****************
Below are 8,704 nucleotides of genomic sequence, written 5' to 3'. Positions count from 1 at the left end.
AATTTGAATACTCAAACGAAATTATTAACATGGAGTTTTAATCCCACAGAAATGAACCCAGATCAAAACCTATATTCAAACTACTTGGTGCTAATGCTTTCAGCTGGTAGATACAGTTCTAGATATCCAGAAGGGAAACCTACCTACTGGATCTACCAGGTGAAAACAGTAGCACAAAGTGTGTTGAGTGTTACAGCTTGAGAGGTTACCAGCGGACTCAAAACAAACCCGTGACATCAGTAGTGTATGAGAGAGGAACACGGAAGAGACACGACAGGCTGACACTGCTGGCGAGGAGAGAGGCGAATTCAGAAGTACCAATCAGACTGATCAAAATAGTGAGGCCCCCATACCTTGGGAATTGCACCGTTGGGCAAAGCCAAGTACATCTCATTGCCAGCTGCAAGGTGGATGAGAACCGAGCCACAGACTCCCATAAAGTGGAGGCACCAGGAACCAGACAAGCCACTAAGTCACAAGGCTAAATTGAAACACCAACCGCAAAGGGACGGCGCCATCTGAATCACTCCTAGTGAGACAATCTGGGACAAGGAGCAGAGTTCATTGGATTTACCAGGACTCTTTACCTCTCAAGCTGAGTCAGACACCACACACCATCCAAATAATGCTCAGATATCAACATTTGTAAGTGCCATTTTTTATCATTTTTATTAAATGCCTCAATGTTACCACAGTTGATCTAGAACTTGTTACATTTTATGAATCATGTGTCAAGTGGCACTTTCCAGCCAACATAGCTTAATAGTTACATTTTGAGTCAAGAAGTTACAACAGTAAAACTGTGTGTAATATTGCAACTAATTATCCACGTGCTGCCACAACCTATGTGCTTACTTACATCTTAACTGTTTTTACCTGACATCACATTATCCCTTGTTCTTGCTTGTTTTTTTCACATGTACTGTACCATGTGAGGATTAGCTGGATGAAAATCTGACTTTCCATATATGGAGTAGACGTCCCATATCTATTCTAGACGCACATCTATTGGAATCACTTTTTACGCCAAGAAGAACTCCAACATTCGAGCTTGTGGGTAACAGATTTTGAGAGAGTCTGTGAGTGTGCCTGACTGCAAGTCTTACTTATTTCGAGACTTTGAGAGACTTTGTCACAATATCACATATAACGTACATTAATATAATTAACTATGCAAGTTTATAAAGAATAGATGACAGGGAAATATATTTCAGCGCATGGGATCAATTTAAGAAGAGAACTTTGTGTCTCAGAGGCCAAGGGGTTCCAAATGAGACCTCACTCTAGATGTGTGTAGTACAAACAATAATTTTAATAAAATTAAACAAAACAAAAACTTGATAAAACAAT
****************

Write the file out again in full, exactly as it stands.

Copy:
Below are 8,704 nucleotides of genomic sequence, written 5' to 3'. Positions count from 1 at the left end.
AATTTGAATACTCAAACGAAATTATTAACATGGAGTTTTAATCCCACAGAAATGAACCCAGATCAAAACCTATATTCAAACTACTTGGTGCTAATGCTTTCAGCTGGTAGATACAGTTCTAGATATCCAGAAGGGAAACCTACCTACTGGATCTACCAGGTGAAAACAGTAGCACAAAGTGTGTTGAGTGTTACAGCTTGAGAGGTTACCAGCGGACTCAAAACAAACCCGTGACATCAGTAGTGTATGAGAGAGGAACACGGAAGAGACACGACAGGCTGACACTGCTGGCGAGGAGAGAGGCGAATTCAGAAGTACCAATCAGACTGATCAAAATAGTGAGGCCCCCATACCTTGGGAATTGCACCGTTGGGCAAAGCCAAGTACATCTCATTGCCAGCTGCAAGGTGGATGAGAACCGAGCCACAGACTCCCATAAAGTGGAGGCACCAGGAACCAGACAAGCCACTAAGTCACAAGGCTAAATTGAAACACCAACCGCAAAGGGACGGCGCCATCTGAATCACTCCTAGTGAGACAATCTGGGACAAGGAGCAGAGTTCATTGGATTTACCAGGACTCTTTACCTCTCAAGCTGAGTCAGACACCACACACCATCCAAATAATGCTCAGATATCAACATTTGTAAGTGCCATTTTTTATCATTTTTATTAAATGCCTCAATGTTACCACAGTTGATCTAGAACTTGTTACATTTTATGAATCATGTGTCAAGTGGCACTTTCCAGCCAACATAGCTTAATAGTTACATTTTGAGTCAAGAAGTTACAACAGTAAAACTGTGTGTAATATTGCAACTAATTATCCACGTGCTGCCACAACCTATGTGCTTACTTACATCTTAACTGTTTTTACCTGACATCACATTATCCCTTGTTCTTGCTTGTTTTTTTCACATGTACTGTACCATGTGAGGATTAGCTGGATGAAAATCTGACTTTCCATATATGGAGTAGACGTCCCATATCTATTCTAGACGCACATCTATTGGAATCACTTTTTACGCCAAGAAGAACTCCAACATTCGAGCTTGTGGGTAACAGATTTTGAGAGAGTCTGTGAGTGTGCCTGACTGCAAGTCTTACTTATTTCGAGACTTTGAGAGACTTTGTCACAATATCACATATAACGTACATTAATATAATTAACTATGCAAGTTTATAAAGAATAGATGACAGGGAAATATATTTCAGCGCATGGGATCAATTTAAGAAGAGAACTTTGTGTCTCAGAGGCCAAGGGGTTCCAAATGAGACCTCACTCTAGATGTGTGTAGTACAAACAATAATTTTAATAAAATTAAACAAAACAAAAACTTGATAAAACAAT